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Case study: Robinson Fans



Inconsistent software builds reduced the productivity of Robinson Fans IT staff, while inconsistent access to data slowed down employees.


Robinson Fans chose VMWare Virtual Desktop Infrastructure to have employees run their desktops from head office and facilitate data sharing.


Quick adoption by users and IT staff alike led to productivity gains for both, as well as new capabilities that were not possible using their previous system.

““Sharing data between companies is a lot faster now. We’re more unified.” – Ben Rose, IT Manager, Robinson Fans

Full study

Robinson Fans

Robinson Industries Inc manufactures custom-built industrial fans, blowers and exhausters for a variety of industries. Robinson employs more than 300 people at five locations dispersed across the continental United States.


Over time, inconsistencies crept into the builds of the company’s computers. Some of these inconsistencies made computer problems more challenging and costly to rectify.

Only head office, located in Zelienople, Pennsylvania, maintains a full-time information technology support department. When computer problems occurred at another office, IT support staff guided non-technical employees over the telephone in a slow process that diminished the productivity of all involved. For extreme cases, IT specialists flew to the location to deal with problems hands-on.

But the most acute inconsistency Robinson faced was ensuring that all employees have real-time access to the data they need to efficiently perform their roles.

“We wanted to make sure everybody had all the same programs and information available to them,” Ben Rose, Robinson’s IT Manager, explained. “We wanted to have all of their information here so we could see it, and they could access all our data.”

“We do a lot of intercompany business, so that was our number one goal.”

And Robinson plans to implement new applications. In the past, Robinson deployed servers to each office, incurring attendant purchase and maintenance costs.

How could the company centralize its data without continuing to deploy servers to every location?


Robinson IT managers concluded that they could solve these problems by virtualizing the computer desktops of employees across the country. The first option they considered was industry giant Citrix.

However, a ProServeIT representative suggested that management consider the Virtual Desktop Infrastructure (VDI) product from VMWare, a market leader in virtualization technology.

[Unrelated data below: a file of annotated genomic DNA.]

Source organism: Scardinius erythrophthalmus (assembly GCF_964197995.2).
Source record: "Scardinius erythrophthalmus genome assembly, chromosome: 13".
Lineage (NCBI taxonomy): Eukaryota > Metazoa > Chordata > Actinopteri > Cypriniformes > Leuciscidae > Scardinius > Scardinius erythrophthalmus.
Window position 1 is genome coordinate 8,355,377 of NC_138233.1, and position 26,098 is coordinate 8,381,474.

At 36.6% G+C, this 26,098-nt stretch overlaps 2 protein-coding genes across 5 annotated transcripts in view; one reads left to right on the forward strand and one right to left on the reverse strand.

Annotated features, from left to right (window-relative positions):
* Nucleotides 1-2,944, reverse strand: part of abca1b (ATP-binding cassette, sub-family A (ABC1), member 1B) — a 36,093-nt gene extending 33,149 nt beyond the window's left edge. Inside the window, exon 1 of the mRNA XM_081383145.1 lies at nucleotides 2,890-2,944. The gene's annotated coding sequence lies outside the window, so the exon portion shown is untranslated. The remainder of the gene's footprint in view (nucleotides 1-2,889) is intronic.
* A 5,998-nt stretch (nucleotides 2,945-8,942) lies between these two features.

VDI enables organizations to centralize desktop management. Each local desktop is actually a thin client – servers at head office handle each VDI session.

ProServeIT had already won Robinson’s trust, having successfully deployed Robinson’s VMWare server solution six months before. Encouraged by both ProServeIT’s track record and Robinson’s familiarity with VMWare products, Robinson IT managers chose to more closely examine VDI.


“We are five independent companies, and it was difficult to share data without doing this (VDI implementation),” Rose said. “Sharing data between companies is a lot faster now. We’re more unified.”

The IT department had no learning curve to scale, thanks to its previous VMWare server deployment. End users also adapted quickly. The only difference they noticed: the box where users enter their passwords says ‘VMWare login’ instead of ‘Windows login.’

Robinson employees also gained a newfound flexibility that conventional desktop installations could never grant. They can access their desktops from their desks, their home PCs via VPN, or using a web interface powered by a Java web application.

VDI enables local USB devices such as printers, so end users can take advantage of both centrally managed software and the equipment sitting right beside them.

The IT department shut down four domain servers and now runs the company’s WLAN on just one, thus reducing infrastructure costs. IT staff creates new clients more quickly and easily than before, which increases their productivity. And VDI streamlines queries, updates and patches reducing bandwidth usage to a fraction of what it was.

Future application deployment will cost less thanks to VDI, since Robinson can scale back licensing costs per server as well as the cost and complexity of synchronizing data between five locations – to say nothing of the headaches involved in running an application over a distributed environment instead of using a single server.

“The lives of my IT staff just got a lot easier,” Rose said.